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Ancient Nomos Art is a museum of galleries exhibiting ancient coins and ancient mint maps. The coin gallery displays the diverse art and history of hand-crafted ancient Greek, Roman, Byzantine, Persian and Medieval coinage. The ancient mints mapping gallery features Greek, Roman, Byzantine, Asia Minor and Medieval mint city regions and territories. Visitor's are welcome to explore, study and enjoy Ancient Nomos Art.

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Medieval France – 1388 AD

Charles VI "le Fol"

From Ancient Galleries

Medieval France – 1388 AD

Obverse: Medieval France coat-of-arms shield topped by the Valois royal crown.
Reverse: Arched croix arquee (cross) over arched cross fleurée all in quadrilobe.

Obv: + KAROLVS : DЄI : GRACIA : FRAnCORVm : RЄX (double saltire stops), central coat-of-arms shield (ecu) of France with three fleur-de-lis, topped by the royal crown. Rev: + XPC • VIИCIT • XPC • RЄGИAT • XPC • IИPЄRAT (mullet stops), voided short arched cross potent (croix arquee) over arched cross fleurée; mullet at center; all within quadrilobe, with inward-facing lis in each arch and crown in each spandrel.

King Charles VI of France, sometimes called le Fol (the mad), or le Bien-Aimé (the beloved), was born in Paris on December 3, 1368. His father was King Charles V, a member of the House of Valois. His mother was Joan of Bourbon. After his father’s death, a youthful Charles VI, only eleven years old at the time, became King of France. He was officially crowned king at the cathedral of Reims in 1380. He reigned as monarch from 1380 to 1422, but did not take full command as king until 1388. Prior to taking charge, France was essentially governed by his uncle, Philip the Bold, Duke of Burgundy. In 1385, Charles married Isabeau de Bavière (of Bavaria). Isabella had eleven children with Charles. Charles VI’s reign was marked by the continuing conflict with the English, known today as the Hundred Years’ War. In 1385, Charles VI declared a new gold coin of France would be created with a precise weight and high level of purity. He declared new coinage would fund a treasury that was depleted by his uncle, bolster the economy, renew confidence, and increase the state resources in order to fight the English. The new gold coins are known today as écu d’or a la couronne, or more commonly known as “shield” coins. The new coin designs combine decorative motifs with iconic royal images, each symbolic of France. This was a departure from the previous coinage that figuratively represented the king’s image and his stately medieval castle. The new écu d’or a la couronne coin symbols included the coat-of-arms (écu or shield) of France, fleur-de-lis images, royal crowns, the Christian cross potent (croix arquee), a cross fleurée, mullets, quadrilobe designs, arches and additional smaller size crowns. The new écu also revised the old benediction legends. The gold écu coins were issued in two general phases, type one and type two. The first phase, type one, were coins bearing no mint marks. The second phase, type two, were coins issued with secret dots to indicate the mint city. The écu type one (without mint marks) is considered the king’s first gold issue and were struck for four years, between April 11, 1385 and September 11, 1389. The above écu is a type one issue, noted for having an undisclosed mint origin or mintmark. The coins obverse depicts the écu or central coat-of-arms (shield) of France with three fleur-de-lis engraved inside. The shield is topped by the king’s crown. The Latin legend abbreviations on the obverse: KAROLVS : DЄI : GRACIA : FRAnCORVm : RЄX, translates to mean, “Charles, by the Grace of God, King of the Franks.” Each obverse Latin abbreviation is spaced by medieval punctuation type called double saltire stops. The coins reverse depicts an arched cross potent (croix arquee) over an arched cross fleurée with a mullet in the center. The cross designs are all framed within a quadrilobe with inward-facing fleur-de-lis in each arch and a small king’s crown in each spandrel. The Latin legend abbreviations on the reverse: XPC • VIИCIT • XPC • RЄGИAT • XPC, translates to mean, “Christ Conquers, Christ Reigns, Christ Commands.” Each reverse Latin abbreviation is spaced by medieval punctuation type called mullet stops. The new écu coinage of Charles VI was very successful and the design survived relatively unchanged until the reign of Louis XIV. In 1389, Charles VI ordered a second type issue that required each mint to engrave a “secret dot” under a specific letter of the legend to indicate its origin was France. This was primarily done to combat Henry V of England distributing his own imitative gold coinage into northern France during the wars. In 1396, as an attempt to reconcile with England, Charles VI offered his seven-year-old daughter, Isabella of Valois, a hand in marriage to England’s 29-year-old Richard II, the son of Henry V. By the turn of the century, France was rife with chaos, civil strife and royal infighting between the Armagnac’s and the Burgundian’s. During this time, England took advantage once again by invading northern France. Henry V of England defeated the army of Charles VI at the Battle of Agincourt in 1415, but the Hundred Years’ War would continue for another half century. Charles VI died in 1422 and is interred with his wife Isabeau in the Basilica of Saint Denis in Paris.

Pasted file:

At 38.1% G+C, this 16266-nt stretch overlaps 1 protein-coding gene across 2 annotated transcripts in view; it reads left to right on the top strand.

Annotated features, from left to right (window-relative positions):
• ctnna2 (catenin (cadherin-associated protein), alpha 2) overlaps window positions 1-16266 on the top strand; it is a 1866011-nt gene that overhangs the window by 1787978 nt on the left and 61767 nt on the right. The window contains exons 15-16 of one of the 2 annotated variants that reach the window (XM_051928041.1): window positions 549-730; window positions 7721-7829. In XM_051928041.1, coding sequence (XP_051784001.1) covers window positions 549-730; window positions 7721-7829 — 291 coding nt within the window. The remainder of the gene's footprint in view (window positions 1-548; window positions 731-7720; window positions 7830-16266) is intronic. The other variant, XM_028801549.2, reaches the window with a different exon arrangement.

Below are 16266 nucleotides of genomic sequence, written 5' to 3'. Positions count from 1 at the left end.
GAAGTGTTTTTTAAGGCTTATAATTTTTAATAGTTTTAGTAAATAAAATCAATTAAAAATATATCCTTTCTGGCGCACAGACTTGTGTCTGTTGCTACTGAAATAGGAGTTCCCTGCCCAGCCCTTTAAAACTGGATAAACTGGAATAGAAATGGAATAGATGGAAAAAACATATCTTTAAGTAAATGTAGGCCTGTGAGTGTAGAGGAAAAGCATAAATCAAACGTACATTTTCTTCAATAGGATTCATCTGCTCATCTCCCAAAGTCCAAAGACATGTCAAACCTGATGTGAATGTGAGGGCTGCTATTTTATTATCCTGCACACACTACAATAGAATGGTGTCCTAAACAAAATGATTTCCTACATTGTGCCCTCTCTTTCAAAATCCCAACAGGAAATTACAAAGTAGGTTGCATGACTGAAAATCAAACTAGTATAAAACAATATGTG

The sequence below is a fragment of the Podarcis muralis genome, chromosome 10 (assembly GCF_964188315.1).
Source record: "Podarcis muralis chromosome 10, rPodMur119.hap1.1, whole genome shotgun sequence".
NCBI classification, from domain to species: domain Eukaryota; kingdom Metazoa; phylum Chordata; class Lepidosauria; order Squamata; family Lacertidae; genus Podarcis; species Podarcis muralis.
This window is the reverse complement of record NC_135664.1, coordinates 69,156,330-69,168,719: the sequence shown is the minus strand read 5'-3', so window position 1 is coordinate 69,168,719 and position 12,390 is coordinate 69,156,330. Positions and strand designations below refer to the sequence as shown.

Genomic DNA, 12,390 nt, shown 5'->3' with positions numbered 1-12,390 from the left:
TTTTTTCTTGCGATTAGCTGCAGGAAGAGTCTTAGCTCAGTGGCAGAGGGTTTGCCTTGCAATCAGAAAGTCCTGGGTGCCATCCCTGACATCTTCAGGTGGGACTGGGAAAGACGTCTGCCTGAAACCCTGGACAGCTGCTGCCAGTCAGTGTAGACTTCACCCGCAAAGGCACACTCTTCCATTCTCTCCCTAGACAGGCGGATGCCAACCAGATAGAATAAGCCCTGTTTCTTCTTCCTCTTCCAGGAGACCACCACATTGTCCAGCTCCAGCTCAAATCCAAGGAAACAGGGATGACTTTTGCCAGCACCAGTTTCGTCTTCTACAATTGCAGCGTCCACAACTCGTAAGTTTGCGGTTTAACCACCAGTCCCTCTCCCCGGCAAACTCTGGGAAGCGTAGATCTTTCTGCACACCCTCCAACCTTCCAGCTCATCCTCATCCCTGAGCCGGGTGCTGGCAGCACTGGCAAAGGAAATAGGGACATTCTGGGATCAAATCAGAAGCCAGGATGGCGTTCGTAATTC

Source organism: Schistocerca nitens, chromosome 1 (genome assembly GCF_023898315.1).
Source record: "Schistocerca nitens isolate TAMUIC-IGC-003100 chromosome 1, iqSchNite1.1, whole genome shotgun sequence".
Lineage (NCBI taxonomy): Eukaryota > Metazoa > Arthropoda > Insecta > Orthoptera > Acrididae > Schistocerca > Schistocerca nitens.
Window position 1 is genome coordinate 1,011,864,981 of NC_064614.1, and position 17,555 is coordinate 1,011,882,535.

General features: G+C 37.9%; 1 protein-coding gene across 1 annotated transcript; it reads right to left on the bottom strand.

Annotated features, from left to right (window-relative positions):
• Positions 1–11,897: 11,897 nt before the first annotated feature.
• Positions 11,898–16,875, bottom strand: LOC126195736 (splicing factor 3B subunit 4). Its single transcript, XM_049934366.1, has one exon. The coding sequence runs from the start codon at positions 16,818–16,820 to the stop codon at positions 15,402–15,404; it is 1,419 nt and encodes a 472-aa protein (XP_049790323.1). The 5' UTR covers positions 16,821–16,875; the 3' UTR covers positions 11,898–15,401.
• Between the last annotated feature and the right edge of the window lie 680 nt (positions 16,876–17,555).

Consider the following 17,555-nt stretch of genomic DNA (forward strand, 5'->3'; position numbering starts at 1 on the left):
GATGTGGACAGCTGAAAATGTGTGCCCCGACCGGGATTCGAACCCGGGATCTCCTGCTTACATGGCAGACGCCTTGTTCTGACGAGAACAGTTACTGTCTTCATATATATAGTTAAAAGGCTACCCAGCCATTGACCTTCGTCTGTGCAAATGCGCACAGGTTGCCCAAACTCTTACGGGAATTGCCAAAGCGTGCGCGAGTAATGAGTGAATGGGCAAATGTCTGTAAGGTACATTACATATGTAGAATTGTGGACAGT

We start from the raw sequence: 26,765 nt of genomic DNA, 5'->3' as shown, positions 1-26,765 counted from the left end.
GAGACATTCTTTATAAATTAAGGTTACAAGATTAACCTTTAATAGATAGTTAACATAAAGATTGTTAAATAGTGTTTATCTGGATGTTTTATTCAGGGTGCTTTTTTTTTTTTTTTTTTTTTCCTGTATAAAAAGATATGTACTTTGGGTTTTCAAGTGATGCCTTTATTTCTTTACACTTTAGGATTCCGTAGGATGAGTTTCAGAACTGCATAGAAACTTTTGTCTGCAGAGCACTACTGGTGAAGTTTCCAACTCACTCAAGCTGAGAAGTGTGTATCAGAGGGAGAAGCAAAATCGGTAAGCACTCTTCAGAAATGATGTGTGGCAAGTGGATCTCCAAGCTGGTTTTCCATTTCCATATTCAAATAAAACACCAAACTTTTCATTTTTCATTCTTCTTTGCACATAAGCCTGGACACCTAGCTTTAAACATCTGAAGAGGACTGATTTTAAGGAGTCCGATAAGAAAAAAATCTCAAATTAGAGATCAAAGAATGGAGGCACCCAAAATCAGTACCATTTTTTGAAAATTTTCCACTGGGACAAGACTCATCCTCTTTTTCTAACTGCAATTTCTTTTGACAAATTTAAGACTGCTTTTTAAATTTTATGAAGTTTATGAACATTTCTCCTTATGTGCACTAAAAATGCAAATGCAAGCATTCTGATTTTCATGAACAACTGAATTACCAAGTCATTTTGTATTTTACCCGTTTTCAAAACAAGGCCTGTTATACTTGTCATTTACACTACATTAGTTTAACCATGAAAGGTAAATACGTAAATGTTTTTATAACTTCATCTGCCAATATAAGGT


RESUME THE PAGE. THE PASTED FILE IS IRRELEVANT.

Value: Écu d’or a la Couronne. Metal: AV Gold. Weight: 3.99 grams. Mint: Unknown. Date: Struck during 2nd emission, 28 February 1388 – 11 September 1389 AD.
Attribution: F. Ciani, Les Monnaies Royales Françaises de Hugues Capet à Louis XVI, 486; J. Lafaurie & P. Prieur, 378; J. Duplessy, Monnaies Françaises Royales, I, 369A; Friedberg 291. Photo courtesy CNG.

Legend, Documentation and Attribution